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  1. 1. American-Eurasian J. Agric. & Environ. Sci., 6 (1): 16-19, 2009ISSN 1818-6769© IDOSI Publications, 2009 The Uptake of Heavy Metals by Paddy Plants (Oryza sativa) in Kota Marudu, Sabah, Malaysia D.W. Yap, J. Adezrian, J. Khairiah, B.S. Ismail and R. Ahmad-Mahir School of Environmental and Natural Resource Sciences, Universiti Kebangsaan Malaysia, 43600 UKM, Bangi Selangor, Malaysia Abstract: The objective of this study was to determine and compare the content of heavy metals in various parts of the paddy plant, namely the grains, husks, leaves, stems and roots compared to the levels in the soil around the root zone. The study was conducted in several rice fields near Marudu, Sabah, Malaysia. The heavy metals studied were cadmium (Cd), chromium (Cr), copper (Cu), iron (Fe), manganese (Mn), lead (Pb) and zinc (Zn). The heavy metals present in paddy plants and soils were detected using the atomic absorption spectrophotometer (AAS) model Perkin Elmer 1100B. Other parameters studied were the soil grain sizes, percentage organic carbon and soil pH. The results showed that Fe was the most predominant metal ion in the rice grains and roots, while Mn was the most predominant metal in the rice husks, leaves and shoots. The highest mean percentage recorded for the soils of Kota Marudu were as follows: organic carbon (8.02%), grain size (85.92%) and soil pH (5.91). Mn occurred in the highest concentration in the non-litogenic fraction of the soil in all the areas studied. However, the concentrations of heavy metals in the rice grains were still below the maximum levels as stipulated by the Malaysian Food Act (1983) and Food Regulations (1985). Key words: Heavy metals % Paddy plants (Oryza sativa) INTRODUCTION The objective of the study was to determine the concentrations of heavy metals in the paddy plant parts Heavy metal pollution is mainly the result of and the root zone soil in the paddy area of Kota Marudu,human activities such as agriculture, mining, construction Sabah, Malaysia.and industrial processes [1, 2]. According to Kabata-Pendias and Pendias [3] and Whitney [4] improper MATERIALS AND METHODSwaste disposal activities and overuse of pesticides wereamong the most significant sources of heavy metal Sampling Area: The study area was located in Kotapollution in the environment. Heavy metals in the Marudu, Sabah, which is known to be one of the majorenvironment are a health hazard due to their persistence, paddy planting areas in Sabah, with approximately 8,610bioaccumulation and toxicity to plants, animals and hectares under paddy cultivation.human beings [5]. According to McLaughlin et al. [6], Cu, As and Pb Soil Collection and Analysis: In the study, five locationswere available in the agricultural soils in Australia and were selected randomly for the sampling activities.New Zealand as a result of prolonged heavy use of Five clumps of paddy plants were chosen as replicatedvarious types of pesticides. High concentrations of heavy samples from each location. The whole paddy plant wasmetals in the soil would increase the potential uptake of uprooted together with the soil around the root zone areathese metals by plants. Since rice is the staple food for to a depth of between 0-30 cm. In the laboratory, themost of the world including Malaysia, it is important to paddy plants were washed under running water, patteddetermine the content and distribution of heavy metals in dry with a clean paper towel and then cut into variouspaddy plants (especially the grains) as well as paddy parts, i.e. leaves, stems, roots and grains. The samplessoils. were oven-dried at 70°C to constant weight, followed byCorresponding Author: Dr. B.S. Ismail, School of Environmental and Natural Resource Sciences, Universiti Kebangsaan Malaysia, 43600 UKM, Bangi Selangor, Malaysia 16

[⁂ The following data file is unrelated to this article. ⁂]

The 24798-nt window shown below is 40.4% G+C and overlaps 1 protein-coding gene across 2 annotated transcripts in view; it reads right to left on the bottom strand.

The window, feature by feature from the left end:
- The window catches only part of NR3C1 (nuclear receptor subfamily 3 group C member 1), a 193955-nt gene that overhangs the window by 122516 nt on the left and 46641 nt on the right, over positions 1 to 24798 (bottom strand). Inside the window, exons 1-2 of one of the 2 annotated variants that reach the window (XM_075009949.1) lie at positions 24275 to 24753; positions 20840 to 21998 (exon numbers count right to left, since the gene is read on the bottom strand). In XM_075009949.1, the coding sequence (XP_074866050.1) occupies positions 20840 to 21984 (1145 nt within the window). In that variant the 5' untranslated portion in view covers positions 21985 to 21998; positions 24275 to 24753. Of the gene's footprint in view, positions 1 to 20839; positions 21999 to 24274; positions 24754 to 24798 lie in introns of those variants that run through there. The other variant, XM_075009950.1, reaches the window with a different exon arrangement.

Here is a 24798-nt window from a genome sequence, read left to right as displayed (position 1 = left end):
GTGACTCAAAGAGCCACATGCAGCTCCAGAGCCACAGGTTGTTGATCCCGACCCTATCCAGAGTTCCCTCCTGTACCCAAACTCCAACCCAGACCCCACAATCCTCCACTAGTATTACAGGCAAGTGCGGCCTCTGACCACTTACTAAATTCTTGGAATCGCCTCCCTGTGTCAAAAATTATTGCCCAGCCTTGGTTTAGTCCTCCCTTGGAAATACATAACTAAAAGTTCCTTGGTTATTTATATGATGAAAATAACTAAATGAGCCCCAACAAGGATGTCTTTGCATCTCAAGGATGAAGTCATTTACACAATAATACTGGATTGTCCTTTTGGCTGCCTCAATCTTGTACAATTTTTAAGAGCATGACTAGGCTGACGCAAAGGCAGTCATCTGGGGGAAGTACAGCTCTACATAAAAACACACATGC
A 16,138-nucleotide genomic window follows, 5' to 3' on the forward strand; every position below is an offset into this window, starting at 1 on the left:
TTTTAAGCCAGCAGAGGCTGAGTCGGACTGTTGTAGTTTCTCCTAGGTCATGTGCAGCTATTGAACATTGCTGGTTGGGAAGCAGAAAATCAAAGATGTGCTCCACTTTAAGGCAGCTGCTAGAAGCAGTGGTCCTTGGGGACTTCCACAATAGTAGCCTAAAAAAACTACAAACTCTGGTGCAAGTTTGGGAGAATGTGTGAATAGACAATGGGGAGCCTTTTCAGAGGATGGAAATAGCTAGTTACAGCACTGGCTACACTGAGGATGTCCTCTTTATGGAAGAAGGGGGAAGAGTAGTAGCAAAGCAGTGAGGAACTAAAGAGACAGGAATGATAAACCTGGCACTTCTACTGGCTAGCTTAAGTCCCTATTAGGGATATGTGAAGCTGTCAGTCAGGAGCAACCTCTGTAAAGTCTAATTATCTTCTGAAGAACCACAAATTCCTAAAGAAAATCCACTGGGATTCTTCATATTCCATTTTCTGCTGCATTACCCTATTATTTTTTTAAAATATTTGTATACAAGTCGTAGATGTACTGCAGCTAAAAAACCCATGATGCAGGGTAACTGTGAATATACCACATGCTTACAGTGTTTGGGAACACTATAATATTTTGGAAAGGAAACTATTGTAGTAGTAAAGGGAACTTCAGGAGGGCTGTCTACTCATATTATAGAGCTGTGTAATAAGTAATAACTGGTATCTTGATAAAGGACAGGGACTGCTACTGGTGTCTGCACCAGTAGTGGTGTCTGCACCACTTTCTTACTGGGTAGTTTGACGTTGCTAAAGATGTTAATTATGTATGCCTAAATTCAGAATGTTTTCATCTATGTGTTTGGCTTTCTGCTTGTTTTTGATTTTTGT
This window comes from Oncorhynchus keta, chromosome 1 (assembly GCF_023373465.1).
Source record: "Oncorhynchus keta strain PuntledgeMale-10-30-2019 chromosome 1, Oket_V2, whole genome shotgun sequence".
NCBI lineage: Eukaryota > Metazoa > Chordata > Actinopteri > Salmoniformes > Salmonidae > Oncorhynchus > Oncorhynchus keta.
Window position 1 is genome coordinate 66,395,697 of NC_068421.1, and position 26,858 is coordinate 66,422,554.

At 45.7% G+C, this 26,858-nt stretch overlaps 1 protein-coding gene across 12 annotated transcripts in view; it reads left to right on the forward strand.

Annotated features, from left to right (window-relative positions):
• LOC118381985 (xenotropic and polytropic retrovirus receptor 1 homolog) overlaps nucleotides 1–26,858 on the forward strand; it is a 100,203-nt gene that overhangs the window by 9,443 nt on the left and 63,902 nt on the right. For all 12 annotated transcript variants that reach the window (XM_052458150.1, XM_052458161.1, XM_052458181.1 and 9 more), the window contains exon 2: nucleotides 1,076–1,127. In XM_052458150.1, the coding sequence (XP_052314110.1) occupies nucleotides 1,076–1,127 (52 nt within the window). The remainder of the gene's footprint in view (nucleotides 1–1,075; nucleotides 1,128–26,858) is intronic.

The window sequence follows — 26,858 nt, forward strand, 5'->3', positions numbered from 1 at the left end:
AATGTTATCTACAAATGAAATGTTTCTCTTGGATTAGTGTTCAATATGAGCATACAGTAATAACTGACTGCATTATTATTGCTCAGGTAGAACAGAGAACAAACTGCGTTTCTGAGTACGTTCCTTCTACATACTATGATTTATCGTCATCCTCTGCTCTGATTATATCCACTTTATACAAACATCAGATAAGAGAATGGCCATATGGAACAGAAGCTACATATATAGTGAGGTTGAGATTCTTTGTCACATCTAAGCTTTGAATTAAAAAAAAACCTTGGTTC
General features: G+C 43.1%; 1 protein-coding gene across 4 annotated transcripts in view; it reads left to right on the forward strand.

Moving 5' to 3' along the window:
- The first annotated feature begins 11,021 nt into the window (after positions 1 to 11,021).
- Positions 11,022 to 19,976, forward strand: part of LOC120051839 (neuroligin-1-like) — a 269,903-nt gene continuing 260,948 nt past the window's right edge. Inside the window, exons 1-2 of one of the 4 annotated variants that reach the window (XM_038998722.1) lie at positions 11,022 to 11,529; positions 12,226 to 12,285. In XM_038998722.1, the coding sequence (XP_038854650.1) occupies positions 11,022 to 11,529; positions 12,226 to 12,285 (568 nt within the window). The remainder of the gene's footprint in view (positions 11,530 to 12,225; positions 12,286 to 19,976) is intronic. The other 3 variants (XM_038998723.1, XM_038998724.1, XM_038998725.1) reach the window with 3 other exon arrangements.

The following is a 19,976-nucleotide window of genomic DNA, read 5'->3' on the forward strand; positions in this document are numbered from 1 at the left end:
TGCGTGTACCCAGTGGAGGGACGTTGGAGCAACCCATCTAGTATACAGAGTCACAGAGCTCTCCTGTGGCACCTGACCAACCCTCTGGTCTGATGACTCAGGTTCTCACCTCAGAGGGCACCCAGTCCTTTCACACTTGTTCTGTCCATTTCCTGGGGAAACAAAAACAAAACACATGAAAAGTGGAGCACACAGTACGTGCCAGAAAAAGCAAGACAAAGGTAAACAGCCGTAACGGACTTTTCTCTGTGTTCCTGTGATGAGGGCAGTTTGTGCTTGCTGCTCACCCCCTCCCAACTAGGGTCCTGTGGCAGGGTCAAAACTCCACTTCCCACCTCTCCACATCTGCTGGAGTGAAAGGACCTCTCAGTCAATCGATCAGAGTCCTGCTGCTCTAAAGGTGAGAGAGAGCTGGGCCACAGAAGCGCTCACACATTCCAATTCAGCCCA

2. 2. Am-Euras. J. Agric. & Environ. Sci., 6 (1): 16-19, 2009acid-digestion according to the AOAC [7] method using Most metals that were found abundantly inHNO3 and HClO4 (25:10 ml). The clear digested liquid was the paddy plants were nutrients like Fe, Mn, Znfiltered through a 0.45 µm acid-resistant filter paper and and Cu that are required for various enzyme activitiesthe metal content in the filtrate was determined using the and play important roles in photosynthesis and growthatomic absorption spectrophotometer (AAS) model Perkin of the plant [11, 12]. Pb was not detected in the variousElmer 1100B (Germany). plant parts but occurred in low concentrations in the roots of the paddy plant. Other studies have shownHeavy Metals Study: Soil samples were oven-dried at 70°C that Pb and other metals could be derived from the basicto constant weight and then pulverized using a mortar and rocks in agricultural areas as well as from pesticides andpestle. Ten grams of the powdered soil sample was used fertilizers [13].to extract heavy metals using ammonium acetate at pH7, Cd was evenly distributed at low concentrations infollowing the method of Badri [8]. The content of the the various parts of the paddy plant. Jarvis et al. [14]metals Pb, Cd, Cu, Cr, Zn, Mn and Fe were determined reported that Cd was easily taken up by plants andusing the atomic absorption spectrometer (AAS) model transported to different organs although it had noPerkin Elmer 1100B. Other parameters studied included the beneficial effects to plants and animals. Pesticides anddetermination of soil pH [9], percentage organic carbon fertilizers are known to be the main sources of heavy[10] and soil particle size of <63 µm [8]. metal pollution in agricultural areas [3]. In the Kota Marudu area the fertilizer used was mainly rock RESULTS AND DISCUSSION phosphate, which is known to contribute appreciable amounts of Cd to agricultural soils especially paddy areasHeavy Metals Study: The mean concentrations of heavy [15] as well as areas cultivated with oat, ryegrass, carrotmetals in the paddy plant parts (Table 1) showed that all and spinach [16].the studied metals were present except for Pb, which was Results of soil analyses showed that Mn was presentonly detected in the paddy roots. Most of the metals in the available form at the highest level in the soil,accumulated in the roots except for Mn, which was at its followed by Zn and Cd (Table 2). Although Cu, Fe and Pbhighest level in the paddy leaves, whilst Cd was more were absent in the easily leachable and ion exchangeableevenly distributed throughout the whole plant. Likewise, soil fractions, they were however, detected in appreciableCu also accumulated at its highest concentration in the amounts in the various parts of the paddy plant. Theseroots of the paddy plant. In general, the metal by the roots metals were probably derived from the basic rock materialsuptake was highest for Fe in the roots followed by Mn in [13]. Soil grain size could also affect the availability ofthe leaves (Table 1). metals in the soil, whereby the size and structure of theTable 1: Concentration of heavy metals (mg/kg) in paddy plant parts collected from Kota Marudu, SabahPaddy parts/ metals Cd Cr Cu Fe Mn Pb Zn a b b bc cRice 0.180±0.028 1.342±0.241 0.312±0.411 2.886±8.867 1.529±0.484 ND 0.685±0.416c a d b c cSekam 0.183±0.022 0.727±0.183 0.189±0.326 0.273±0.398 2.343±1.161 ND 0.519±0.194c a c b b aLeaf 0.203±0.023 1.020±0.088 1.243±1.566 5.228±4.635 13.744±3.963 ND 1.214±0.556b a d b b bStem 0.239±0.386 0.711±0.239 1.529±4.648 4.781±2.25 7.109±3.792 ND 0.676±0.416c a a a a b aRoot 0.190±0.028 1.861±0.458 9.252±11.28 43.993±2.047 7.772±2.451 1.565±4.686 2.306±0.932aNote: Means within the same row followed by the same letter are not significantly different to each other at p> 0.05, ND = not detectedTable 2: Concentration of heavy metals (mg/kg) in soil samples collected from the Kota Marudu paddy area in SabahMetals/ soils Cd Cr Cu Fe Mn Pb Zn a a aPaddy soils (n=25) 0.776±0.139 2.075±0.482 ND ND 46.350±24.135 ND 21.094±11.248aNote: Means within the same row followed by the same letter are not significantly different to each other at p> 0.05, ND = not detectedTable 3: Mean values of soil pH, percentage organic carbon and grain size <63µm of soil samples collected from the Kota Marudu paddy area in SabahPaddy area Soil pH Percentage grain size <63µm Percentage organic carbonKota Marudu (n =25) 5.91±0.316a 85.92±9.340a 6.72±1.455bNote: Means within the same row followed by the same letter are not significantly different to each other at p>0.05 17